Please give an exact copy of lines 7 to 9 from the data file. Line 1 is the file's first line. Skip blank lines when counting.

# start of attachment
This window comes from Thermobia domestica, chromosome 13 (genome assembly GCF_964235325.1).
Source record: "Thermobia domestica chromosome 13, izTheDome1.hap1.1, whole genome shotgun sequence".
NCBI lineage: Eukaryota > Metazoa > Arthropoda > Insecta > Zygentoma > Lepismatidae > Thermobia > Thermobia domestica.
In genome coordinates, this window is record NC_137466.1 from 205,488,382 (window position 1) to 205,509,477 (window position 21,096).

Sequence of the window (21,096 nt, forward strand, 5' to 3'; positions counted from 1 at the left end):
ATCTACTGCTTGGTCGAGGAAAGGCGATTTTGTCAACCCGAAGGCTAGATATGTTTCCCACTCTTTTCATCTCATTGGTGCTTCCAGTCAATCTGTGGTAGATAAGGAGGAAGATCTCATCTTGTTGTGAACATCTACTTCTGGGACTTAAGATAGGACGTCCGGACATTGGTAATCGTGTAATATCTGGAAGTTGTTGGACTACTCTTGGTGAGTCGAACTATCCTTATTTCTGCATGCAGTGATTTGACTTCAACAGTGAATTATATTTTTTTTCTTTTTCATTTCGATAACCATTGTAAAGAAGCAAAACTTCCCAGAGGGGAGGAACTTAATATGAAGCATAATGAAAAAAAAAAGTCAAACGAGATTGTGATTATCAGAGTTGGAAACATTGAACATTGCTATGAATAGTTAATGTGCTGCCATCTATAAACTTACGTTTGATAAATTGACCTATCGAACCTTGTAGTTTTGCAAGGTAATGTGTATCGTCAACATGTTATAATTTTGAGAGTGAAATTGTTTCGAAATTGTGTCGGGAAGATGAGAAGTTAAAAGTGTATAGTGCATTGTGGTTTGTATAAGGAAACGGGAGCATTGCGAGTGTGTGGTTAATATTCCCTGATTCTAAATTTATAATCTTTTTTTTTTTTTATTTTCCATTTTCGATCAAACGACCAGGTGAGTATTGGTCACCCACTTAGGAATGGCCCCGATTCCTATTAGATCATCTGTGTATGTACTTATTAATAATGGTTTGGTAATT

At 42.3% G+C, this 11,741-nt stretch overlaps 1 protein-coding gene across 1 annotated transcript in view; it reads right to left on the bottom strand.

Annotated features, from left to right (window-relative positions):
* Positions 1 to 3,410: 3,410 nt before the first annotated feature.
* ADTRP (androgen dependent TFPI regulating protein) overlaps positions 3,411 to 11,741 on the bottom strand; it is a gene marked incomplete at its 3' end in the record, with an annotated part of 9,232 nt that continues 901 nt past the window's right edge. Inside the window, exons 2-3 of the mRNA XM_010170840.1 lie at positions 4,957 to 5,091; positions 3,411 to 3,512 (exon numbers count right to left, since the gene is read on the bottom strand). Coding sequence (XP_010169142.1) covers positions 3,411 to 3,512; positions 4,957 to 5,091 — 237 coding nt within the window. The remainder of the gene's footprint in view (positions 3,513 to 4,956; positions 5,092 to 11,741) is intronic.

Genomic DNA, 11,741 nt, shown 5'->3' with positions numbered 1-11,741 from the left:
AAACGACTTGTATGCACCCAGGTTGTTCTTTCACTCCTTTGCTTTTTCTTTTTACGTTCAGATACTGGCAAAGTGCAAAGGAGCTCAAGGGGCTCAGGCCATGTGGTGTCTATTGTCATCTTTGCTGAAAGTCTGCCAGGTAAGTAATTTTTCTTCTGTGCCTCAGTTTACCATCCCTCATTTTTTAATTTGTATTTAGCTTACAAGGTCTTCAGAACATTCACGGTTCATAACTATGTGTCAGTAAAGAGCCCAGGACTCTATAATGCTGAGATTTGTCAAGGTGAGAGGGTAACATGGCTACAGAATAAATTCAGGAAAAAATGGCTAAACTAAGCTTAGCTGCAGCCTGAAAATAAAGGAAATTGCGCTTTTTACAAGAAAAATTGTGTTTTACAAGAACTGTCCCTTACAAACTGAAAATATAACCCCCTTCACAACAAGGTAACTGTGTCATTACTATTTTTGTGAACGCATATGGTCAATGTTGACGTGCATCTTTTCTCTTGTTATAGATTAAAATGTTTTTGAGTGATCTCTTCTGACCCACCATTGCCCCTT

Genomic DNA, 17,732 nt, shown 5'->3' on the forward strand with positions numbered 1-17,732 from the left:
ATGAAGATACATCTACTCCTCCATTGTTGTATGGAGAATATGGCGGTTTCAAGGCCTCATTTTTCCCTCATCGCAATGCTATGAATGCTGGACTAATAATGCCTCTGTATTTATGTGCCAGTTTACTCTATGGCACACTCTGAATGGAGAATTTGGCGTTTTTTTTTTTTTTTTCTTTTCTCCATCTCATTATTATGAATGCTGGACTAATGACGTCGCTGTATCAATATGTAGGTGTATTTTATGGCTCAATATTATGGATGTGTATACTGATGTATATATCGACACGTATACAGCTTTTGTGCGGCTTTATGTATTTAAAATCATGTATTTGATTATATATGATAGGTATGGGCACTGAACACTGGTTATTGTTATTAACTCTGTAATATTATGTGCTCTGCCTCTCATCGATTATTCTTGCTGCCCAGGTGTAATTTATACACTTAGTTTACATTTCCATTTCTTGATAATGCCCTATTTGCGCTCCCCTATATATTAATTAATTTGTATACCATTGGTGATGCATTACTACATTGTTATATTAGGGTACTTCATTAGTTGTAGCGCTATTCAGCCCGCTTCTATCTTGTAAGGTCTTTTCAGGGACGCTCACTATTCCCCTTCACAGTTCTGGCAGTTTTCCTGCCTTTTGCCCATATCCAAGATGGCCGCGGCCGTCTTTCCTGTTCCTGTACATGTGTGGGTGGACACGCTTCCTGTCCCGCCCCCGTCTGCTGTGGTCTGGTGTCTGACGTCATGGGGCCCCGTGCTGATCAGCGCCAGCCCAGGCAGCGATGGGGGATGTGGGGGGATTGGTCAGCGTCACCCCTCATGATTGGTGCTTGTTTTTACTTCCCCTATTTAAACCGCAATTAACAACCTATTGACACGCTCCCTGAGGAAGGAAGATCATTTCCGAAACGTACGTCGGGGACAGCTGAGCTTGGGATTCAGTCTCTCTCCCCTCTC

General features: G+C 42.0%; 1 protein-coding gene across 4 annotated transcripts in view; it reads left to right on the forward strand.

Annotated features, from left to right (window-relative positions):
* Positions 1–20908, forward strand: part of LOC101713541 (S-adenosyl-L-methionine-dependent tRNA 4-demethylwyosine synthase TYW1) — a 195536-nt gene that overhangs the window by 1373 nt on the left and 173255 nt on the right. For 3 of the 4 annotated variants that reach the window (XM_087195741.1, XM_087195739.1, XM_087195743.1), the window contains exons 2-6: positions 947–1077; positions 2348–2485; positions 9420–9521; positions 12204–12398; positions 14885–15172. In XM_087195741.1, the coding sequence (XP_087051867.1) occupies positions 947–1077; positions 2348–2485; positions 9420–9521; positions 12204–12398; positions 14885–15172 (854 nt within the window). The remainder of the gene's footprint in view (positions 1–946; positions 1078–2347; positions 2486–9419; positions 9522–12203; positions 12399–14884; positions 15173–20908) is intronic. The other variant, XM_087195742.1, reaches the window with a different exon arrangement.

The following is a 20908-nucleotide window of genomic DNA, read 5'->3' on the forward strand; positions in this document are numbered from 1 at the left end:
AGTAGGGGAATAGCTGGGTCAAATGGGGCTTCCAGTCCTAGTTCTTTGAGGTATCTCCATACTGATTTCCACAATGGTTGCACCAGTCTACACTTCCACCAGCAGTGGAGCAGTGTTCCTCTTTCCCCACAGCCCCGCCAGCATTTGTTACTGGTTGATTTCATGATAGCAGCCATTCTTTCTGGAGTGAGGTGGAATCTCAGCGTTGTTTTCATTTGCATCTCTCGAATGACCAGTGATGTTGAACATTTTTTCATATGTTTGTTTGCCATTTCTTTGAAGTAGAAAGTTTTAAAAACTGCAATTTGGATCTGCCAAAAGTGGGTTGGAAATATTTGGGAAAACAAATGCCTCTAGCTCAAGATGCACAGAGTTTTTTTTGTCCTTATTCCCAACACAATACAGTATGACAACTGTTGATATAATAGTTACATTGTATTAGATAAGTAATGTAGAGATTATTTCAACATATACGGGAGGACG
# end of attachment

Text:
At 42.3% G+C, this 11,741-nt stretch overlaps 1 protein-coding gene across 1 annotated transcript in view; it reads right to left on the bottom strand.

Annotated features, from left to right (window-relative positions):
* Positions 1 to 3,410: 3,410 nt before the first annotated feature.